“On a long enough timeline, the survival rate for everyone drops to zero.”
But in a less-morbid twist on that “Fight Club” quote, it’s safe to say that, on a long enough timeline, the win rate in the stock market reaches 100%.
“While it’s true that putting your money on the line is never easy,” Jeff Desjardins of the Visual Capitalist blog wrote in a post, “the historical record of the stock market is virtually irrefutable: U.S. markets have consistently performed over long holding periods, even going back to the 19th century.”
As proof, he pointed to this animation from The Measure of a Plan blog, which shows the performance of the U.S. market over different rolling time horizons using annualized returns going all the way back to 1872.
The data, adjusted for reinvestment of dividends as well as inflation, comes from the S&P Composite Index from 1872 to 1957, and then the S&P 500 index
from 1957 onward.
As you can clearly see, the longer the time frame, the less frequency that your market bet will become a loser. In fact, once the 20-year window is reached, all losses disappear completely. Yes, of course, past performance is no guarantee of future results, but still, you have to like your chances.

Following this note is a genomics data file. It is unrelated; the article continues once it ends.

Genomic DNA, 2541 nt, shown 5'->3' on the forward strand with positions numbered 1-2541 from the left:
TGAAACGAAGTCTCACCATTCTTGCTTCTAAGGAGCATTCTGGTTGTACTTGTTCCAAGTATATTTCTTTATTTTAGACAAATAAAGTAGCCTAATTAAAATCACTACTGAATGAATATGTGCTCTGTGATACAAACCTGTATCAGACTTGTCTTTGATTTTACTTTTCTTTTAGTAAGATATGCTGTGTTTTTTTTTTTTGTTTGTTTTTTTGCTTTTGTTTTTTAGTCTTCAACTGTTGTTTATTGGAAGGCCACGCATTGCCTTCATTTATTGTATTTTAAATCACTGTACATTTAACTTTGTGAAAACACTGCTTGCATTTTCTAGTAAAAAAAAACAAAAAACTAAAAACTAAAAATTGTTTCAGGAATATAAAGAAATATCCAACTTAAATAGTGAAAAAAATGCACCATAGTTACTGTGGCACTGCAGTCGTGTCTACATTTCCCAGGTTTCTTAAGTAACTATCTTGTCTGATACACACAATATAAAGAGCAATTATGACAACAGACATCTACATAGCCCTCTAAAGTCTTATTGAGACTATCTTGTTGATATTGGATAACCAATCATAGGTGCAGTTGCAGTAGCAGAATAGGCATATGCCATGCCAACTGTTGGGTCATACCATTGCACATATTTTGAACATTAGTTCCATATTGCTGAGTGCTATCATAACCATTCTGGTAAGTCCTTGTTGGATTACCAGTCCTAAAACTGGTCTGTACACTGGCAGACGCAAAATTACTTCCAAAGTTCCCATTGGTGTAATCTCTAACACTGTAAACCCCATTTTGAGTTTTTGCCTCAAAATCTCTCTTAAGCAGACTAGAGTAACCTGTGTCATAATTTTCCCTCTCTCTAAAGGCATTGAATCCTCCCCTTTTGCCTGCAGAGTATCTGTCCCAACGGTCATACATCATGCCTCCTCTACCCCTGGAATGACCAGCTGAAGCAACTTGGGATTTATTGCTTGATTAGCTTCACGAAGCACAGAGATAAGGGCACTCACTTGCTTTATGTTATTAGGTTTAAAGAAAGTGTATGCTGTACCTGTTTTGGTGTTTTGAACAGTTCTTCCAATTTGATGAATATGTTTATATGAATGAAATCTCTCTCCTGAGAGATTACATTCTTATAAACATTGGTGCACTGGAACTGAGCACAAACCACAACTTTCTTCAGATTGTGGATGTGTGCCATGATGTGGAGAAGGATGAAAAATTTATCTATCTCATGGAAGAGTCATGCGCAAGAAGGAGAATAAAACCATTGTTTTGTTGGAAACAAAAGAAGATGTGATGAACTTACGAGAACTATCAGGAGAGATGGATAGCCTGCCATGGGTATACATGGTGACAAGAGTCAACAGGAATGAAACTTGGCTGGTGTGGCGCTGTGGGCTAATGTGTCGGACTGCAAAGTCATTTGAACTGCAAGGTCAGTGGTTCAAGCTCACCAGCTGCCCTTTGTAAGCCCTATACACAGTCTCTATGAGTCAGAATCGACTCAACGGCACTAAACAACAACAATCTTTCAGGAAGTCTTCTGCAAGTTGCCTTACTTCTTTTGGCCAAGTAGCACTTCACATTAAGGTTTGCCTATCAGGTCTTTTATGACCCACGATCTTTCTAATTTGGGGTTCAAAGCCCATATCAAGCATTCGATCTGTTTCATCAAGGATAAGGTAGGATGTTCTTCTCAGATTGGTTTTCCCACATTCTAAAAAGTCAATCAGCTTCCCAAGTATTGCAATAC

Here’s another way to look at the risk in short-term investing. Of note, 31% of the years over the past century and a half of data delivered negative returns:
“Long-term investors can see that as long as their time horizon is measured in the decades, you can take the odds of making money in the stock market to the bank,” Desjardins wrote.
Then again, hey, whatever happens, it’s just money, right? As “Fight Club’s” Tyler Durden said, “You are not the contents of your wallet.”
At last check, the Dow Jones Industrial Average
, bogged down by Boeing
, was in the red on Tuesday, while both the S&P and Nasdaq Composite